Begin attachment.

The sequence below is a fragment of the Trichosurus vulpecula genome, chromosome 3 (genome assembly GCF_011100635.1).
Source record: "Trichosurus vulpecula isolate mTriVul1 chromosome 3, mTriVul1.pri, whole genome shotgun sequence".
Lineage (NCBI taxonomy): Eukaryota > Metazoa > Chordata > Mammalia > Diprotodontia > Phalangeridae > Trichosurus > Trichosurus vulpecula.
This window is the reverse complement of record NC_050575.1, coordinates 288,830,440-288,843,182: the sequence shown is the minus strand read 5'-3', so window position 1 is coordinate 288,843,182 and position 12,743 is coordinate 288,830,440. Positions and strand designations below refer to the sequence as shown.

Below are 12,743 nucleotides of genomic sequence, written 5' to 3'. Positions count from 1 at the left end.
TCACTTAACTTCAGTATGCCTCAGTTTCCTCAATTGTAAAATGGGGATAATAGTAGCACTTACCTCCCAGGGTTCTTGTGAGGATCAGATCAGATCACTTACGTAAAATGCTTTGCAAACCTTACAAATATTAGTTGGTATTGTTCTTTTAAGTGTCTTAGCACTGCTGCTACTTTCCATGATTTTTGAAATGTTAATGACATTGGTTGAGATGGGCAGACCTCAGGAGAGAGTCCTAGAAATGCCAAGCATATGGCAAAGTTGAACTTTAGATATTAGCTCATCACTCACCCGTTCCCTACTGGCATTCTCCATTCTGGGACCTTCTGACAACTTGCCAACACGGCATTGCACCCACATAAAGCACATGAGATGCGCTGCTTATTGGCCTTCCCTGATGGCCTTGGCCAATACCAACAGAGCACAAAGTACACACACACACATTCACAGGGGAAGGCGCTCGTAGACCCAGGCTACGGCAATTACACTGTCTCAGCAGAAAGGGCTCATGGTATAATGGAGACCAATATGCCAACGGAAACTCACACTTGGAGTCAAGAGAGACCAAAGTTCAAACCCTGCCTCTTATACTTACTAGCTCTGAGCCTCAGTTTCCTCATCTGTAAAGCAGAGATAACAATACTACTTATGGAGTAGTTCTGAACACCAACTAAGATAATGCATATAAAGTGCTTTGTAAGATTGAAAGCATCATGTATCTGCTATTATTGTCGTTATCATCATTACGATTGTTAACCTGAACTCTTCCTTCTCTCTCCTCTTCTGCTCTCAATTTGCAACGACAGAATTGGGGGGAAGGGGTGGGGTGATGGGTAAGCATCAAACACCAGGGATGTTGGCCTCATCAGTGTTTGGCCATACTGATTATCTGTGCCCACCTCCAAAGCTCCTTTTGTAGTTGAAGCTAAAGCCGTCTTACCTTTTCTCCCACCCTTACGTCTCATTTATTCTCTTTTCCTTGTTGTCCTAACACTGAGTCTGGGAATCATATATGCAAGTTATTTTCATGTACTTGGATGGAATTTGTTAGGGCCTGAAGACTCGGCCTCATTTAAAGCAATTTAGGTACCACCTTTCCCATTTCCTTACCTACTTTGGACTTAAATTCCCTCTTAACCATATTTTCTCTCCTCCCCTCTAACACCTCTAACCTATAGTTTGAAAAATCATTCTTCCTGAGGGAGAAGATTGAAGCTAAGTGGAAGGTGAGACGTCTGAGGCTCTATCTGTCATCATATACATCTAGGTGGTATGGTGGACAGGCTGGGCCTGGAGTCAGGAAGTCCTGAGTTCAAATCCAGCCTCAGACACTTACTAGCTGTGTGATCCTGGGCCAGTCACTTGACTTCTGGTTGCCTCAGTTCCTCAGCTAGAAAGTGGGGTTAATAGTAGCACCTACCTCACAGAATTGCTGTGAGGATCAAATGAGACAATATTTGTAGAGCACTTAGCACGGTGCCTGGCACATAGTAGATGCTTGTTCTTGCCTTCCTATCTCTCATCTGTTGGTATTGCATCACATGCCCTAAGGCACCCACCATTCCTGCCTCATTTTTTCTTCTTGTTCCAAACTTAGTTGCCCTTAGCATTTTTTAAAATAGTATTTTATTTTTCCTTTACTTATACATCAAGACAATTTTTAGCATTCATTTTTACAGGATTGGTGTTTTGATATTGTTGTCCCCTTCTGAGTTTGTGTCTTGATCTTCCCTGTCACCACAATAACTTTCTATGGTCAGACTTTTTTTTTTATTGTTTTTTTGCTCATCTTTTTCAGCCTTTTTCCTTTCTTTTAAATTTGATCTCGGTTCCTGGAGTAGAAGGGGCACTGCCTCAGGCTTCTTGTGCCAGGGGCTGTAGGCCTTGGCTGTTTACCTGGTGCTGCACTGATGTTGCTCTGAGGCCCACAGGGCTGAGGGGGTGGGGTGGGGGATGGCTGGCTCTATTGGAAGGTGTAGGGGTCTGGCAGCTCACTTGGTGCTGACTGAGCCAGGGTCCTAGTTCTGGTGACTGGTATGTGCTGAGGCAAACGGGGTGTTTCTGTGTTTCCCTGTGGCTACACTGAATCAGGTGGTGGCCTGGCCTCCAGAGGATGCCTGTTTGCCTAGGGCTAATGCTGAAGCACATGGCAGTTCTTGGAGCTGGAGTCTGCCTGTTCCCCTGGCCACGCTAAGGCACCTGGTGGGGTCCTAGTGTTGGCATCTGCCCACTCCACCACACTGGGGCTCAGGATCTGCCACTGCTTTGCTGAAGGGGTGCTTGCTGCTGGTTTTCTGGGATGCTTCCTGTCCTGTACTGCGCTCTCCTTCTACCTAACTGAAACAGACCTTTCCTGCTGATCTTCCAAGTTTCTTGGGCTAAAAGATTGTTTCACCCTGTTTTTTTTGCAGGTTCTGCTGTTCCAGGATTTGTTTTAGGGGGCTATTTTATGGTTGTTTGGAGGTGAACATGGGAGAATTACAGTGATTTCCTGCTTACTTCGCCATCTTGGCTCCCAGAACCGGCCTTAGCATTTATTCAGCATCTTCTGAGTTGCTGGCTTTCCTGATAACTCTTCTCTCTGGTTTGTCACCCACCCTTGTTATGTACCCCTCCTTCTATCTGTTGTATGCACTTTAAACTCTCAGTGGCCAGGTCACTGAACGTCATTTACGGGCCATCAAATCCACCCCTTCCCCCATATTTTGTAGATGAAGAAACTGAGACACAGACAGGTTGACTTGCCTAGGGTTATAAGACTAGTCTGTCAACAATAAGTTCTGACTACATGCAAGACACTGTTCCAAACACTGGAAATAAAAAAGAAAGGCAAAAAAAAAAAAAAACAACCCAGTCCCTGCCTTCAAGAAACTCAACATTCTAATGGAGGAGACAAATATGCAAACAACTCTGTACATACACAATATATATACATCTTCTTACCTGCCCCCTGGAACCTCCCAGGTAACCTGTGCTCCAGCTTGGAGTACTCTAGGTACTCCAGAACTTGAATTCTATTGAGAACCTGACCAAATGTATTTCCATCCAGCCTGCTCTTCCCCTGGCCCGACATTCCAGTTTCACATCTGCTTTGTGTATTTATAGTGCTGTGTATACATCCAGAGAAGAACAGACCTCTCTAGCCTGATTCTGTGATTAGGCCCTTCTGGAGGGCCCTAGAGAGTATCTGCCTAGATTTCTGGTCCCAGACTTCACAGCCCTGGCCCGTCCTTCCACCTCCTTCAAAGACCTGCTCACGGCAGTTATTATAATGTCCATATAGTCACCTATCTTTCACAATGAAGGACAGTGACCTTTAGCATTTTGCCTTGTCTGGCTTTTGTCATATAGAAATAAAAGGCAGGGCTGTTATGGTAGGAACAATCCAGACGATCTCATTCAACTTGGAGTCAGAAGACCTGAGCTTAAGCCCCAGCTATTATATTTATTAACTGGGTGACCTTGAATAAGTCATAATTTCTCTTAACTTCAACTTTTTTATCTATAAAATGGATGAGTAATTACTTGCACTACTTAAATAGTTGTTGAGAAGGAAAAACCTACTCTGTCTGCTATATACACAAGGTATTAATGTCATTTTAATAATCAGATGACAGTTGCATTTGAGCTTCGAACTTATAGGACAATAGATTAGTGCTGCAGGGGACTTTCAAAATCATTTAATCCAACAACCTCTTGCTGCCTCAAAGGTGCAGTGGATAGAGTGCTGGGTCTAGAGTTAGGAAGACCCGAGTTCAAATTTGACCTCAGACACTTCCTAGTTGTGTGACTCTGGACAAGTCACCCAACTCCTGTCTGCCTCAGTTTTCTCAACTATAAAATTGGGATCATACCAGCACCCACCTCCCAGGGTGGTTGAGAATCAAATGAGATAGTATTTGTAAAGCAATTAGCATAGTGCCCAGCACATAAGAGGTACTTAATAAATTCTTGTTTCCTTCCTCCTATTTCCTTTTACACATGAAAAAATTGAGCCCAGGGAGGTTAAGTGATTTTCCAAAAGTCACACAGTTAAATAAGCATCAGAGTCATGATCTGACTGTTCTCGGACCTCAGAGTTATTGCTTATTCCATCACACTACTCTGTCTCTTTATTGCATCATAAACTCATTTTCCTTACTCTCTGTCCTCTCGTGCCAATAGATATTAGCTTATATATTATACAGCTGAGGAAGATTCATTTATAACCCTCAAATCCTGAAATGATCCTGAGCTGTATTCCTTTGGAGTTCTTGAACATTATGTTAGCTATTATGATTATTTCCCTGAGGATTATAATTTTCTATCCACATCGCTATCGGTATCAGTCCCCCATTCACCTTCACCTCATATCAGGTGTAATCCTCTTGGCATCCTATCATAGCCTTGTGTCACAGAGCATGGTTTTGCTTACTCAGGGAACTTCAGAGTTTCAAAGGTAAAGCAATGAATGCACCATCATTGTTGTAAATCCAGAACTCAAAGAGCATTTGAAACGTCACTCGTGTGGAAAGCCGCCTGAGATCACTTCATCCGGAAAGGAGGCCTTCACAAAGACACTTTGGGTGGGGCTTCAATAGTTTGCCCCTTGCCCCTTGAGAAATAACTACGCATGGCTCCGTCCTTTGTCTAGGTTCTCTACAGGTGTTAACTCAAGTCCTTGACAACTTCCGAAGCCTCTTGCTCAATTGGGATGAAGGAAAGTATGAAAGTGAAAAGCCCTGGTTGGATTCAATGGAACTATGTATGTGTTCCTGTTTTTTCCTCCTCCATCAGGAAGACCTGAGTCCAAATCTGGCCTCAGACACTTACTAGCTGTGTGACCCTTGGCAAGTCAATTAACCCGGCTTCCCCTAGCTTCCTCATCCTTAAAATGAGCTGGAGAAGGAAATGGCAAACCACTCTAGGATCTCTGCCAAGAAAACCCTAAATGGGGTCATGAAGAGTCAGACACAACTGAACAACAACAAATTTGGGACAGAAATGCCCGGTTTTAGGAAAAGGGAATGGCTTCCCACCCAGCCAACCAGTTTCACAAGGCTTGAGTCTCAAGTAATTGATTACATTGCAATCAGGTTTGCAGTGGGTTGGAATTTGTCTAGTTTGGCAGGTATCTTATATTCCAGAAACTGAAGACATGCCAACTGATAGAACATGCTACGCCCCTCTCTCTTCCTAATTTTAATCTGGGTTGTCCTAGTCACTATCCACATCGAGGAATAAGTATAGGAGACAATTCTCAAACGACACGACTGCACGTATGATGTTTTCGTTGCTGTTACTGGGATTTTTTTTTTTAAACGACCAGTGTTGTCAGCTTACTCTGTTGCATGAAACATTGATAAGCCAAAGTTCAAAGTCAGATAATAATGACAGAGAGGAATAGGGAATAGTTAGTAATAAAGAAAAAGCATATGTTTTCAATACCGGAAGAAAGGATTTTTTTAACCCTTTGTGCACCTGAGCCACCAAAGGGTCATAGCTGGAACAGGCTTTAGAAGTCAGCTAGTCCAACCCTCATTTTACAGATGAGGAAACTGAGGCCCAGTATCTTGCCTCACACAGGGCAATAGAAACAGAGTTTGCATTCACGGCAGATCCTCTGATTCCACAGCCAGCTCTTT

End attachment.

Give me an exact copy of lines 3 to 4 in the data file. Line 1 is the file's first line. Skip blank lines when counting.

Lineage (NCBI taxonomy): Eukaryota > Metazoa > Chordata > Mammalia > Diprotodontia > Phalangeridae > Trichosurus > Trichosurus vulpecula.
This window is the reverse complement of record NC_050575.1, coordinates 288,830,440-288,843,182: the sequence shown is the minus strand read 5'-3', so window position 1 is coordinate 288,843,182 and position 12,743 is coordinate 288,830,440. Positions and strand designations below refer to the sequence as shown.